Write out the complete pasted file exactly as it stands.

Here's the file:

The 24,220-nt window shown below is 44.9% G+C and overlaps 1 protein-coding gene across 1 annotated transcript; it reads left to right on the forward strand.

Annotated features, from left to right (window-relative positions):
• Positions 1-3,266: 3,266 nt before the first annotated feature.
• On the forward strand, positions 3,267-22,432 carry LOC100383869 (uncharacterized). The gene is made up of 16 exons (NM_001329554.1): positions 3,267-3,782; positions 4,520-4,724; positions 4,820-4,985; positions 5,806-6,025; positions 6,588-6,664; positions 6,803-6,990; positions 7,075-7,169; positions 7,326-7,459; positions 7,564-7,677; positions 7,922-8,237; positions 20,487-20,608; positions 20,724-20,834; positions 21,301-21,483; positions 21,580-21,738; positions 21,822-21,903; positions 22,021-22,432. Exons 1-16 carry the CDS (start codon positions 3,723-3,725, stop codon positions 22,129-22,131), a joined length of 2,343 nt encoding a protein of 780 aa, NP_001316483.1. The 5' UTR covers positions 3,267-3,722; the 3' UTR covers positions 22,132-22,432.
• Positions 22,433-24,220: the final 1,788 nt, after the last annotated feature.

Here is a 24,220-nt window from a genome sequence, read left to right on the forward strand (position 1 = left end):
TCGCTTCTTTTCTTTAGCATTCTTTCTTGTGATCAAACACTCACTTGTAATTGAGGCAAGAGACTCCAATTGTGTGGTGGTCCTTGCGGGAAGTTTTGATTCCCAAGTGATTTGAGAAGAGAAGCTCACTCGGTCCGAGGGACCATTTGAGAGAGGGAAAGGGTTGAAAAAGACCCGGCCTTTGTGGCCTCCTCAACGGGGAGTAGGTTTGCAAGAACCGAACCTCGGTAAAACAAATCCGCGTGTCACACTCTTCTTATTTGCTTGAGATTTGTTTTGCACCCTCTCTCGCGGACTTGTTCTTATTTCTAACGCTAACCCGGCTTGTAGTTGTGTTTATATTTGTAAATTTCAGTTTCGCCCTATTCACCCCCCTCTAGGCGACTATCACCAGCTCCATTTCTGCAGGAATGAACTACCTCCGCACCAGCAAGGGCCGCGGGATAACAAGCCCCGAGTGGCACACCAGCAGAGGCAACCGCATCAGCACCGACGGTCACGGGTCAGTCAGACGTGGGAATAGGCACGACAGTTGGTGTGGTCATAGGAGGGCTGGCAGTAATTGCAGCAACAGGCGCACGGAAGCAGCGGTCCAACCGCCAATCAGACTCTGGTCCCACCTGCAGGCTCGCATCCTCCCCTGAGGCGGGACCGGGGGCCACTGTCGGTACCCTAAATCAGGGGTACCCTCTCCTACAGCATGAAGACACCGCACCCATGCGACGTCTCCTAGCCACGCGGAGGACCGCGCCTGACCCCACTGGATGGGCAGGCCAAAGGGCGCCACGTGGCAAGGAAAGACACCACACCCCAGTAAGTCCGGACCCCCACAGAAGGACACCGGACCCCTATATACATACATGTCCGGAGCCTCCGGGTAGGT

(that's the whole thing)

The 24,220-nt window shown below is 44.9% G+C and overlaps 1 protein-coding gene across 1 annotated transcript; it reads left to right on the forward strand.

Annotated features, from left to right (window-relative positions):
• Positions 1-3,266: 3,266 nt before the first annotated feature.
• On the forward strand, positions 3,267-22,432 carry LOC100383869 (uncharacterized). The gene is made up of 16 exons (NM_001329554.1): positions 3,267-3,782; positions 4,520-4,724; positions 4,820-4,985; positions 5,806-6,025; positions 6,588-6,664; positions 6,803-6,990; positions 7,075-7,169; positions 7,326-7,459; positions 7,564-7,677; positions 7,922-8,237; positions 20,487-20,608; positions 20,724-20,834; positions 21,301-21,483; positions 21,580-21,738; positions 21,822-21,903; positions 22,021-22,432. Exons 1-16 carry the CDS (start codon positions 3,723-3,725, stop codon positions 22,129-22,131), a joined length of 2,343 nt encoding a protein of 780 aa, NP_001316483.1. The 5' UTR covers positions 3,267-3,722; the 3' UTR covers positions 22,132-22,432.
• Positions 22,433-24,220: the final 1,788 nt, after the last annotated feature.

Here is a 24,220-nt window from a genome sequence, read left to right on the forward strand (position 1 = left end):
TCGCTTCTTTTCTTTAGCATTCTTTCTTGTGATCAAACACTCACTTGTAATTGAGGCAAGAGACTCCAATTGTGTGGTGGTCCTTGCGGGAAGTTTTGATTCCCAAGTGATTTGAGAAGAGAAGCTCACTCGGTCCGAGGGACCATTTGAGAGAGGGAAAGGGTTGAAAAAGACCCGGCCTTTGTGGCCTCCTCAACGGGGAGTAGGTTTGCAAGAACCGAACCTCGGTAAAACAAATCCGCGTGTCACACTCTTCTTATTTGCTTGAGATTTGTTTTGCACCCTCTCTCGCGGACTTGTTCTTATTTCTAACGCTAACCCGGCTTGTAGTTGTGTTTATATTTGTAAATTTCAGTTTCGCCCTATTCACCCCCCTCTAGGCGACTATCACCAGCTCCATTTCTGCAGGAATGAACTACCTCCGCACCAGCAAGGGCCGCGGGATAACAAGCCCCGAGTGGCACACCAGCAGAGGCAACCGCATCAGCACCGACGGTCACGGGTCAGTCAGACGTGGGAATAGGCACGACAGTTGGTGTGGTCATAGGAGGGCTGGCAGTAATTGCAGCAACAGGCGCACGGAAGCAGCGGTCCAACCGCCAATCAGACTCTGGTCCCACCTGCAGGCTCGCATCCTCCCCTGAGGCGGGACCGGGGGCCACTGTCGGTACCCTAAATCAGGGGTACCCTCTCCTACAGCATGAAGACACCGCACCCATGCGACGTCTCCTAGCCACGCGGAGGACCGCGCCTGACCCCACTGGATGGGCAGGCCAAAGGGCGCCACGTGGCAAGGAAAGACACCACACCCCAGTAAGTCCGGACCCCCACAGAAGGACACCGGACCCCTATATACATACATGTCCGGAGCCTCCGGGTAGGT